The Goal > The Phoenix Project > The Unicorn Project > Beyond The Phoenix Project. This is my final stack-rank of this 'series'. I would recommend The Phoenix Project for everybody outside IT but perhaps working in the software company. The technical folks, better to go with the original The Goal.
Dec 16, 2019 rated it it was amazing
It's a clean take on the Phoenix project I was worried it would just be a boring rehash but it was surprisingly fresh and new. I still think I prefer the story/structure of the Phoenix project as I liked the style and rush a bit more compared to the laid back feel of this (read as less firefighting).

For me this goes up there and I would rate them in the following must-read order.

1. The goal
2. The Phoenix Project
3. The unicorn project

But the order might change depending on your background and
Jan 13, 2020 rated it it was amazing
A New Hope...
Feb 25, 2020 rated it it was amazing
In short if you enjoyed reading Phoenix you will enjoy reading Unicorn book. Written in the same over the top pace style. Was hard to put down and you are tempted to read cover to cover as fast as possible.
Eduards Sizovs
Feb 03, 2020 rated it really liked it
I enjoyed the book. Even though it's not as exciting as The Phoenix Project, The Unicorn Project is the recommended reading for people working in big or fast-growing organizations.

* If you have read The Phoenix Project this book covers different topics. It's worth your time.
* If you haven't read The Phoenix Project read both, but I recommend starting with Phoenix.

Phoenix tells a beautiful story about putting things in order and getting out of the chaos. Unicorn is about breaking the rules and
Michael Stanfa
Feb 24, 2020 rated it really liked it
If you want to read a book about how a technology company can use DevOps practices to remain relevant, this is (one of) the book(s) for you! Easy read, would recommend to anybody working in tech
Trevor Bramble
Dec 06, 2019 rated it it was amazing  ·  review of another edition
Excellent, of course. Desperately needs another proofreading pass, but the content is at least as insightful and engaging as it's indispensable predecessor, The Phoenix Project.
« previous 1 3 4 5 6 7 next »
There are no discussion topics on this book yet. Be the first to start one »

Readers also enjoyed

  • Team Topologies: Organizing Business and Technology Teams for Fast Flow
  • Accelerate: Building and Scaling High-Performing Technology Organizations
  • Project to Product: How to Survive and Thrive in the Age of Digital Disruption with the Flow Framework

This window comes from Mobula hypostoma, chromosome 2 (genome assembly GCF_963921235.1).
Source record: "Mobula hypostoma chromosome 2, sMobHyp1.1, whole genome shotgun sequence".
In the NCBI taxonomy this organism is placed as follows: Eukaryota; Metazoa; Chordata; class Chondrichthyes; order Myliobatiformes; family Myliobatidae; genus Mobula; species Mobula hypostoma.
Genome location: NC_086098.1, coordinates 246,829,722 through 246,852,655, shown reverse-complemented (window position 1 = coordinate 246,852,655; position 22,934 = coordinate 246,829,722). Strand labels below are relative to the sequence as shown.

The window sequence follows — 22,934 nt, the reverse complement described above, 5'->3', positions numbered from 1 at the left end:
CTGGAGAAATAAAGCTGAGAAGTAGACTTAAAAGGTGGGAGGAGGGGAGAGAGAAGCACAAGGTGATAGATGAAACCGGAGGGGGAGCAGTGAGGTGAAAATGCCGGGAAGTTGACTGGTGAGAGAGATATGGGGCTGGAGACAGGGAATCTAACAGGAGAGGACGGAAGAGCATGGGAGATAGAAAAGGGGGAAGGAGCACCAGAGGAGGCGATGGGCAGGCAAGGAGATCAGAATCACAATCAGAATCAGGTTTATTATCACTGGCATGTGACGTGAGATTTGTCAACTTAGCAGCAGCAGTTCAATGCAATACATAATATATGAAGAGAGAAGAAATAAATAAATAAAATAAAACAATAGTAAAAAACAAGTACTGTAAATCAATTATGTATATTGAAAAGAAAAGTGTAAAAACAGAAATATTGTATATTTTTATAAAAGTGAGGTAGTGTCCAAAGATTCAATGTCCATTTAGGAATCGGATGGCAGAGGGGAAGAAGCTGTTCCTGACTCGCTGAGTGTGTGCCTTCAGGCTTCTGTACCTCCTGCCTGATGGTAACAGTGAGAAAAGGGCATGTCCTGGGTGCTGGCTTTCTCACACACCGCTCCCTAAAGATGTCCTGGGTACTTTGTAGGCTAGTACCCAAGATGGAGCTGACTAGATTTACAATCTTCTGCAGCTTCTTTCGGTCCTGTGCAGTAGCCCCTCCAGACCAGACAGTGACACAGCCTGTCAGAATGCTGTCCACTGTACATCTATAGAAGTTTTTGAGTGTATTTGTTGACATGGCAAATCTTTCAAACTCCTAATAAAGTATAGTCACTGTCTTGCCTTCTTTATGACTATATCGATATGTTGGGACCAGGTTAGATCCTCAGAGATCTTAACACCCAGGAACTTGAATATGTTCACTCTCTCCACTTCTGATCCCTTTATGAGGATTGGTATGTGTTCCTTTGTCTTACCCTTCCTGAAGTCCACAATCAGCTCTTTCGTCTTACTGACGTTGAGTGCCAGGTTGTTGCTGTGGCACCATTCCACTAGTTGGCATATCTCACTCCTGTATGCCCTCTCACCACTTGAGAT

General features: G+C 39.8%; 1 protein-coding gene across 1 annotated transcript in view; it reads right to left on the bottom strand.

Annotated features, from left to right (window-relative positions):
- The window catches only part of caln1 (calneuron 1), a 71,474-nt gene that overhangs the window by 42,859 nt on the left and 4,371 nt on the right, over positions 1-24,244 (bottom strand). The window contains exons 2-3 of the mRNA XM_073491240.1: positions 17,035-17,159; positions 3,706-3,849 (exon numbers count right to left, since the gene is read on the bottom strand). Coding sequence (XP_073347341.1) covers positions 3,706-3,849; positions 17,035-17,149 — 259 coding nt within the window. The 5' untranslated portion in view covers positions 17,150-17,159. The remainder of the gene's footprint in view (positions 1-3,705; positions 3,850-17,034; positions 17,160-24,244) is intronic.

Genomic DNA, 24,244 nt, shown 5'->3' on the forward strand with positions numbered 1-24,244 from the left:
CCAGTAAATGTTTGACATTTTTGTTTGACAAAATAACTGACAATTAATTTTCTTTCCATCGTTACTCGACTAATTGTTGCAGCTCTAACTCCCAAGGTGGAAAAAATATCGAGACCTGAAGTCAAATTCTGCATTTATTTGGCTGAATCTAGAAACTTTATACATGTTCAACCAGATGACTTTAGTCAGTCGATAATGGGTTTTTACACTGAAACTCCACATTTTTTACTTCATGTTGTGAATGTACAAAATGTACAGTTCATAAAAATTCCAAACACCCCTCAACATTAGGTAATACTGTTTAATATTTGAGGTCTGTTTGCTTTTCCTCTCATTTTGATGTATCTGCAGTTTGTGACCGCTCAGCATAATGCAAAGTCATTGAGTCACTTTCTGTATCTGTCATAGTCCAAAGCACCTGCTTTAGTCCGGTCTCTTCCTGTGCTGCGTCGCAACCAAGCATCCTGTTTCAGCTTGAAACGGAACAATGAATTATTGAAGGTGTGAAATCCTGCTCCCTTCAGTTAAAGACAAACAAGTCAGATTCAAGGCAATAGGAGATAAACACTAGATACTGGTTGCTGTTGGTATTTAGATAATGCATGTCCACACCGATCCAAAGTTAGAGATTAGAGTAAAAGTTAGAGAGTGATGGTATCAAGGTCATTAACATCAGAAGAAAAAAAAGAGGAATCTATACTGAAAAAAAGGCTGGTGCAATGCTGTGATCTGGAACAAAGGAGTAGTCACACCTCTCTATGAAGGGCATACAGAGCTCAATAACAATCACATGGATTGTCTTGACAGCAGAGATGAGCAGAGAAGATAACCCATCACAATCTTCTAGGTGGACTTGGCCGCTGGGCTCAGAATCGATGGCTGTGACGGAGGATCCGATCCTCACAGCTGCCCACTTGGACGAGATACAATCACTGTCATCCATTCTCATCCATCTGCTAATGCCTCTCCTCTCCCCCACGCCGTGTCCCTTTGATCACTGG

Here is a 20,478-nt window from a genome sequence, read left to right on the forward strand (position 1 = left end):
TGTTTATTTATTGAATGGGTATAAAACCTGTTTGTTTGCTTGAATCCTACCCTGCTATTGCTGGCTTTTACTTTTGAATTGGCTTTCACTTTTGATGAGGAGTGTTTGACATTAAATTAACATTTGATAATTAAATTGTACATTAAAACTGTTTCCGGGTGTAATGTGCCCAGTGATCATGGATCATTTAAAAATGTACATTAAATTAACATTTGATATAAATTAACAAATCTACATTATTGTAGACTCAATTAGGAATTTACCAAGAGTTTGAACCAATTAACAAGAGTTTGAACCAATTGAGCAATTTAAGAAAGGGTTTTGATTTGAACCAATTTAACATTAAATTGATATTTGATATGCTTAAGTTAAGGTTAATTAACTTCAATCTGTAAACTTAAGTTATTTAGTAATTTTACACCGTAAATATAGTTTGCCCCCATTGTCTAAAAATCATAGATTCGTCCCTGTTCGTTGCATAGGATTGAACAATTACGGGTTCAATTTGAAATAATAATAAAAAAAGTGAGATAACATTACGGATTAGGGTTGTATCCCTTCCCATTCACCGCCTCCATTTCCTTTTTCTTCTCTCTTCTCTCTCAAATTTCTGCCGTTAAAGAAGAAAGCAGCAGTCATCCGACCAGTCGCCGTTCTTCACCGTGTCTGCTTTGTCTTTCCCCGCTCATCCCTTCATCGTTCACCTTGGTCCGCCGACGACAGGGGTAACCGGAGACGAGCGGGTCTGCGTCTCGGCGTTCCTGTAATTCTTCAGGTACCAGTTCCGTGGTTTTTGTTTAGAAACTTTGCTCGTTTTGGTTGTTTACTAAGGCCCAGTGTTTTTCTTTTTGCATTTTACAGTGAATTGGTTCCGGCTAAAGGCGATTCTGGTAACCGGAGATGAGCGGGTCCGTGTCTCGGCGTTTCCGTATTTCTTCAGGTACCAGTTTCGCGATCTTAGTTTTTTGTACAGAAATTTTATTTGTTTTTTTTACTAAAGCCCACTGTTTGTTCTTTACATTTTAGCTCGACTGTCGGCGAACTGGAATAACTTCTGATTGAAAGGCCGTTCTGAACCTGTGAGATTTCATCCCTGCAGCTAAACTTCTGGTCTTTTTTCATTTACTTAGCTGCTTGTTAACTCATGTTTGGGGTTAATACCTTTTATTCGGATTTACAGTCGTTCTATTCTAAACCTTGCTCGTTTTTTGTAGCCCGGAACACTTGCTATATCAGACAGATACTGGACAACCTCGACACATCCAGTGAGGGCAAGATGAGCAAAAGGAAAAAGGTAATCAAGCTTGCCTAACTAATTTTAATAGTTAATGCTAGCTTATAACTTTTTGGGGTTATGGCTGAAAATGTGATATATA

• Principles: Life and Work
  • Making Work Visible: Exposing Time Theft to Optimize Work & flow
  • Clean Agile: Back to Basics
  • An Elegant Puzzle: Systems of Engineering Management
  • Paper Girls, Vol. 4
  • Paper Girls, Vol. 5
  • Peak: Secrets from the New Science of Expertise
  • Eat and Run: My Unlikely Journey to Ultramarathon Greatness
  • The Twisted Ones
  • Born at Midnight (Shadow Falls, #1)
  • Awake at Dawn (Shadow Falls, #2)
  • Lifespan: Why We Age—and Why We Don't Have To
  • Essence: A Divine Dungeon Anthology
  • The Family Next Door: The Heartbreaking Imprisonment of the Thirteen Turpin Siblings and Their Extraordinary Rescue
  • Mythian (Chronicles of Ethan, #1)
See similar books…

Goodreads is hiring!

If you like books and love to build cool products, we may be looking for you.
Learn more »
Gene Kim is a multiple award-winning CTO, Tripwire founder, Visible Ops co-author, IT Ops/Security Researcher, Theory of Constraints Jonah, a certified IS auditor and a rabid UX fan.

He is passionate about IT operations, security and compliance, and how IT organizations successfully transform from "good to great."

Related Articles

"Stay calm and read on" might be our collective slogan for the coming months. Since we all might need some help with that, we asked Goodreads m...
93 likes · 88 comments
“While the redshirts battle to contain the raging engine fire that is threatening the entire ship, the bridge officers continue to cover their asses,” 0 likes
“Ward Cunningham in 2003. He said, ‘technical debt is what you feel the next time you want to make a change.” 0 likes
More quotes…